As much a story about field biology and behavioural research as it is about foxes, Red Fox: The Catlike Canine is a good companion to How to Spot a Fox by the same author. The two pieces share much of the same information, however this book places a greater emphasis on the field of ethology (animal behaviour) as it relates to the fox. Henry also recounts several of his fox watching experiences and more thoroughly describes some of his field research than in the other work. This second edition includes a new preface detailing some of the recent findings in fox research that occurred since the book´s first release. Examples include new information regarding the fox´s relationship to other members of the dog family, advances in disease control and conservation techniques, and information on some of the more rare fox species.
Major topics covered include the life cycle, diet, and hunting techniques of the fox. Of particular interest will be Henry´s extensive research on the anatomy involved behind the fox´s amazing ´mousing leaps´, and his experiments regarding caching and scavenging behaviour. While much of the book reads like a scientific paper, Henry also relates several anecdotes from both in field and other settings which show some of unexpected places a researcher may draw insight. These stories give the reader a glimpse into what it may be like to work in animal research.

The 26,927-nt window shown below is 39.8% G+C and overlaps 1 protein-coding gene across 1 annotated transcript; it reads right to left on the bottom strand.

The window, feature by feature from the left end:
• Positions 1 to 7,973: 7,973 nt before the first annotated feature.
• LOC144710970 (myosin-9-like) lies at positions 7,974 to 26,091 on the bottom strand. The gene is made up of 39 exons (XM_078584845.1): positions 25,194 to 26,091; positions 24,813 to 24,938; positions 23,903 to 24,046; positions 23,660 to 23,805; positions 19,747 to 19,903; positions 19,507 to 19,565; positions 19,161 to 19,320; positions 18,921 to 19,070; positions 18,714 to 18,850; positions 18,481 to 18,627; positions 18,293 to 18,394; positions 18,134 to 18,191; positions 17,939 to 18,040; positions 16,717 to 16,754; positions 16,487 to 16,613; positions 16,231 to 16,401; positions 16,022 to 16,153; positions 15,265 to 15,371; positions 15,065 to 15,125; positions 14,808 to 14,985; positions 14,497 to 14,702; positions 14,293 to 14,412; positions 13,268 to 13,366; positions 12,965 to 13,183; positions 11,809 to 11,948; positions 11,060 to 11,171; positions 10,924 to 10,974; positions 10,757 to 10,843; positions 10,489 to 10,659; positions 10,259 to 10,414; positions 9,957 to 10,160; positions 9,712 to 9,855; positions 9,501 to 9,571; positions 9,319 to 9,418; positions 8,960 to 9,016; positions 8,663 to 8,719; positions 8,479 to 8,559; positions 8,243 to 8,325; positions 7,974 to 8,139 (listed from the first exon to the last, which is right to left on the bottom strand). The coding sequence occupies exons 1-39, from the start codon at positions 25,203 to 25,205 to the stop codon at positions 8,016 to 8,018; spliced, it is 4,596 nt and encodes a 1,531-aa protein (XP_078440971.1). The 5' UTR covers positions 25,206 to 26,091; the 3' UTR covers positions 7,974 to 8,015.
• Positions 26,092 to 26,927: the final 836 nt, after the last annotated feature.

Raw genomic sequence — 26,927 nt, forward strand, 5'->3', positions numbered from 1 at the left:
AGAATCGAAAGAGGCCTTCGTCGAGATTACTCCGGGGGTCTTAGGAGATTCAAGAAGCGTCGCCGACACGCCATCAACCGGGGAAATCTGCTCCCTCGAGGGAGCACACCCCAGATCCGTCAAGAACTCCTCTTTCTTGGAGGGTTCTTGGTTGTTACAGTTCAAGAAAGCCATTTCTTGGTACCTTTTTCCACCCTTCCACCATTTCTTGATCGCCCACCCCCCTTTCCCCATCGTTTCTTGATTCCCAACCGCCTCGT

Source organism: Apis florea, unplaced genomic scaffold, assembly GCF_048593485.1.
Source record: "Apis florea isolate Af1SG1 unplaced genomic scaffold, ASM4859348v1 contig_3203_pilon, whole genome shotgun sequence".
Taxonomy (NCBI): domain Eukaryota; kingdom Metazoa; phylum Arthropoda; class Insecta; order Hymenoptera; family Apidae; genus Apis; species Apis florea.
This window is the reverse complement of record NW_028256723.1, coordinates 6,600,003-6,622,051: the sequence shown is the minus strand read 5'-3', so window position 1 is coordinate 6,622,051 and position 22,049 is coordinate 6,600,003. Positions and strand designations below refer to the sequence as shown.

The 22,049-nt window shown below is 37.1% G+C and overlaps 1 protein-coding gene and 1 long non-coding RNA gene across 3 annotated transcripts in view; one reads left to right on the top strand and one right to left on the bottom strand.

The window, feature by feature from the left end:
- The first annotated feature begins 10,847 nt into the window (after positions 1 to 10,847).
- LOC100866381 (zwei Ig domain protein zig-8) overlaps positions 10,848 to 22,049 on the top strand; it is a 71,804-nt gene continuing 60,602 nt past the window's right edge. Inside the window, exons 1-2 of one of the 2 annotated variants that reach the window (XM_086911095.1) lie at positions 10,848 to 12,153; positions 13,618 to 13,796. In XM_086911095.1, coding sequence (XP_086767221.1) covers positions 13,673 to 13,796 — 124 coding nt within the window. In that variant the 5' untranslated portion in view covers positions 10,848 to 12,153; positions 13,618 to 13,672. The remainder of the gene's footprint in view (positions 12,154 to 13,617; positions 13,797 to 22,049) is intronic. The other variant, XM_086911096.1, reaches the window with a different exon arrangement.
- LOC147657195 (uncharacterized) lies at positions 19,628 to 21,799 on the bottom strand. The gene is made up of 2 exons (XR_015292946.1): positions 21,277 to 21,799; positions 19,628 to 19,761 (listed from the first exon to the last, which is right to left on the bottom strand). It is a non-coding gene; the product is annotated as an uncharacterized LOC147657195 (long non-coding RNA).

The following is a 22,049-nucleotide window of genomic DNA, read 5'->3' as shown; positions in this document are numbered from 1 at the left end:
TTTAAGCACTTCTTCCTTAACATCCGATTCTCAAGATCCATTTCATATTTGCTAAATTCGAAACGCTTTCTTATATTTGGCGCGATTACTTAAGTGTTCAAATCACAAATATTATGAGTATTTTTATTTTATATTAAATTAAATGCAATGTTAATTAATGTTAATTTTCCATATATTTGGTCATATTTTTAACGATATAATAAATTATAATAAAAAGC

The preface includes several colour photos, however the majority of the book´s illustrations are black and white. How to Spot a Fox would probably be a better book for the casual reader interested in foxes, while Red Fox: Catlike Canine gives an interesting look at how all the facts were gathered, while providing some fascinating information of it´s own. An index and extensive bibliography are included, as well as several end notes that refer the reader to other animal research. 174 pages.
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